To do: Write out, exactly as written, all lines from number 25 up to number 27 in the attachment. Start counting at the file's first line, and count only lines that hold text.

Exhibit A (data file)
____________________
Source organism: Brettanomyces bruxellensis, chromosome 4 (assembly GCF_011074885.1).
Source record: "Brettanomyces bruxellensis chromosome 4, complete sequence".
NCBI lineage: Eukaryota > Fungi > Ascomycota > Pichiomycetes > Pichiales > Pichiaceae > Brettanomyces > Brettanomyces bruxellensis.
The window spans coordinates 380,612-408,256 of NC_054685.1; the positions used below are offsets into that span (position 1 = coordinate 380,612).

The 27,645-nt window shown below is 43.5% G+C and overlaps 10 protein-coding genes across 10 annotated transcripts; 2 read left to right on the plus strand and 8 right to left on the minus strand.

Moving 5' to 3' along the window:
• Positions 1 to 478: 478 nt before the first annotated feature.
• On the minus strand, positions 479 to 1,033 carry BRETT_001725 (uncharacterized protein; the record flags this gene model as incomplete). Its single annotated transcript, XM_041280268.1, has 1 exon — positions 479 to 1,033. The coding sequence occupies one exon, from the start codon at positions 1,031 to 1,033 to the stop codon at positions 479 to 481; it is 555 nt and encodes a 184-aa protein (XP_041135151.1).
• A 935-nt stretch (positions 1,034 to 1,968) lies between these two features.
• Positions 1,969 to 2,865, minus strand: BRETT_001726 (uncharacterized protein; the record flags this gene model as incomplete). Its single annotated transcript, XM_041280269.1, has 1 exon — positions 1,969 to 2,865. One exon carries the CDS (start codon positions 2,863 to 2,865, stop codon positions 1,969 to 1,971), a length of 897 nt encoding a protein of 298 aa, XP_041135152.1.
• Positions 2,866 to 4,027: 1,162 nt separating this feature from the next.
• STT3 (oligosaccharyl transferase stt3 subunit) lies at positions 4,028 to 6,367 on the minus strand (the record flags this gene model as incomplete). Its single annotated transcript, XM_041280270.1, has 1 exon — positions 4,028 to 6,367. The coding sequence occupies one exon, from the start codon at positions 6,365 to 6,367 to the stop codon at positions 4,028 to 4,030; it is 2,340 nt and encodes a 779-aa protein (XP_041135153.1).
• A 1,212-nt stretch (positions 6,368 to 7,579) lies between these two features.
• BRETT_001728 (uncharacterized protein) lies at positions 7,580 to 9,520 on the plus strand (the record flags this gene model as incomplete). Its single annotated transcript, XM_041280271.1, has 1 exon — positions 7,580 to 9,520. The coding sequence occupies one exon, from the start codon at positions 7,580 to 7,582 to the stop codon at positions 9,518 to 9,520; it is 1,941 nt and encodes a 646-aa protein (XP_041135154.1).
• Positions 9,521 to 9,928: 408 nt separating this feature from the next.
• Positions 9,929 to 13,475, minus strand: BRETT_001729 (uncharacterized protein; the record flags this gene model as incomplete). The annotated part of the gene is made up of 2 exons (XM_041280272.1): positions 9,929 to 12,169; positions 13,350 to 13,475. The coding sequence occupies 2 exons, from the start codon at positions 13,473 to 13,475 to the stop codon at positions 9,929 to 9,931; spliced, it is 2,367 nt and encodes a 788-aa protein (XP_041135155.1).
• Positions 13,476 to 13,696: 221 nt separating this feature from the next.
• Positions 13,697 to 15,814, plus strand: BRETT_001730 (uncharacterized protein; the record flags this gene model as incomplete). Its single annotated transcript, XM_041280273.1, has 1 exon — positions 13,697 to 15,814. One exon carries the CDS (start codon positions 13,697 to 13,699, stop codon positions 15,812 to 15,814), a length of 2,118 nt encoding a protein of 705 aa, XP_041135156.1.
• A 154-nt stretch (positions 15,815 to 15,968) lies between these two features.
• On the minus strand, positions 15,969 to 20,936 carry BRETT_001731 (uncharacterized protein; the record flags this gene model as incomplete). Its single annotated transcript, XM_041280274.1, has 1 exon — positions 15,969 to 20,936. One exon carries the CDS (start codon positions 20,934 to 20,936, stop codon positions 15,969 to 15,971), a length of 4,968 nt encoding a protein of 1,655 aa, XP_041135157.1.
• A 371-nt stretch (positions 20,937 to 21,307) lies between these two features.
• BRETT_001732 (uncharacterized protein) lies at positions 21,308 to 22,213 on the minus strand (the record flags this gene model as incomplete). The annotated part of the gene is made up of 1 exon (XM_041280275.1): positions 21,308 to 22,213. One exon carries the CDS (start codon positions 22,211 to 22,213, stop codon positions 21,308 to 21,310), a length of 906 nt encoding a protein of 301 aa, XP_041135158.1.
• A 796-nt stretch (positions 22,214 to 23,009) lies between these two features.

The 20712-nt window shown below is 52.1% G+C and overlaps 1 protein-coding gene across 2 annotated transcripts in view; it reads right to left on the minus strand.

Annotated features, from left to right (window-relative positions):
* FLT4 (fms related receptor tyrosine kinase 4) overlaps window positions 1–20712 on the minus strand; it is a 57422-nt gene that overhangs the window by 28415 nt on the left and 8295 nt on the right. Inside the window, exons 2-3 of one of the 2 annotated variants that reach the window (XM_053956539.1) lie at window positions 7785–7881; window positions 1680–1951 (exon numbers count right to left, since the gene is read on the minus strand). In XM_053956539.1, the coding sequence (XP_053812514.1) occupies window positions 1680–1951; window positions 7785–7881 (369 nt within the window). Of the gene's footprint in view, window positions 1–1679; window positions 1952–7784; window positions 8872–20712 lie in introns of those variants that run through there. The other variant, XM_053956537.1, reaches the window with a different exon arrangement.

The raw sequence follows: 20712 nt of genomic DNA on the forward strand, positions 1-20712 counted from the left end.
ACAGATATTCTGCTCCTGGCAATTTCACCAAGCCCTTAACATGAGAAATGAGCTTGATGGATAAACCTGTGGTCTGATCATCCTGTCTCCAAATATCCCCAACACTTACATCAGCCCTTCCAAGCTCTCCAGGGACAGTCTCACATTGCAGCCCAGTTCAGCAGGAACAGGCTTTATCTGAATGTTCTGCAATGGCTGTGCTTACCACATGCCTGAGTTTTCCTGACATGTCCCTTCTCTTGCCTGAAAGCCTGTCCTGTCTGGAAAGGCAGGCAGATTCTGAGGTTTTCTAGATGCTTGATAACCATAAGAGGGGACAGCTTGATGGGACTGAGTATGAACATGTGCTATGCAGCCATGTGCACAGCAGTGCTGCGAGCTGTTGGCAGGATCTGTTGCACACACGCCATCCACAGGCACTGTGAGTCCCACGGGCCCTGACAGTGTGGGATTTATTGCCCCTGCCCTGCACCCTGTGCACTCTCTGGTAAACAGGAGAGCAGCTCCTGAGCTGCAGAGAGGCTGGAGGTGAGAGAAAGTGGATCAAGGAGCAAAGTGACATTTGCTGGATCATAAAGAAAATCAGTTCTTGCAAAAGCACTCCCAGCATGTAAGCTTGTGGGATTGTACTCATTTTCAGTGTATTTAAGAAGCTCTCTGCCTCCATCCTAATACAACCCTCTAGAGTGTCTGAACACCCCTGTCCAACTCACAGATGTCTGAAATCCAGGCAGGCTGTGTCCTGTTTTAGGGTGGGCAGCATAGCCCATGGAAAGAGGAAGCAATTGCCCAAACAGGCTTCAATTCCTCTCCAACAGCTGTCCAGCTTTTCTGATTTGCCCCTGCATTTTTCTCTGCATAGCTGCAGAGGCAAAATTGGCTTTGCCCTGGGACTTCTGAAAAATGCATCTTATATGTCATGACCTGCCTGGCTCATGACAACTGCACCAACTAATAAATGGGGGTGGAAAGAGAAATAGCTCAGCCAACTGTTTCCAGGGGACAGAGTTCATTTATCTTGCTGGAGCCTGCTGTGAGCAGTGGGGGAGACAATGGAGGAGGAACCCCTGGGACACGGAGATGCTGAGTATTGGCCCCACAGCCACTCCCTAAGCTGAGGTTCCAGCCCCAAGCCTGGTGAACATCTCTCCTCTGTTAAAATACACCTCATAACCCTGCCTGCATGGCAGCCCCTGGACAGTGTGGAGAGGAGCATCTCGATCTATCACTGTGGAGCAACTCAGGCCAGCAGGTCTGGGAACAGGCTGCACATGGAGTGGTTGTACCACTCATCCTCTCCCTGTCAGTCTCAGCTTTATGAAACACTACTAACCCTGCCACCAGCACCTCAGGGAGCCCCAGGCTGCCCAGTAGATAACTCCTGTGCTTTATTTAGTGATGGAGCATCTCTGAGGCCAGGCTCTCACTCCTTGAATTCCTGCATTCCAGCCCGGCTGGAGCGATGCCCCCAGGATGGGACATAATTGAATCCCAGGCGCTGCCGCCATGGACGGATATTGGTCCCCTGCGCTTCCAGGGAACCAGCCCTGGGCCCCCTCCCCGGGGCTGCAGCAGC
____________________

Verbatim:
Annotated features, from left to right (window-relative positions):
* FLT4 (fms related receptor tyrosine kinase 4) overlaps window positions 1–20712 on the minus strand; it is a 57422-nt gene that overhangs the window by 28415 nt on the left and 8295 nt on the right. Inside the window, exons 2-3 of one of the 2 annotated variants that reach the window (XM_053956539.1) lie at window positions 7785–7881; window positions 1680–1951 (exon numbers count right to left, since the gene is read on the minus strand). In XM_053956539.1, the coding sequence (XP_053812514.1) occupies window positions 1680–1951; window positions 7785–7881 (369 nt within the window). Of the gene's footprint in view, window positions 1–1679; window positions 1952–7784; window positions 8872–20712 lie in introns of those variants that run through there. The other variant, XM_053956537.1, reaches the window with a different exon arrangement.

The raw sequence follows: 20712 nt of genomic DNA on the forward strand, positions 1-20712 counted from the left end.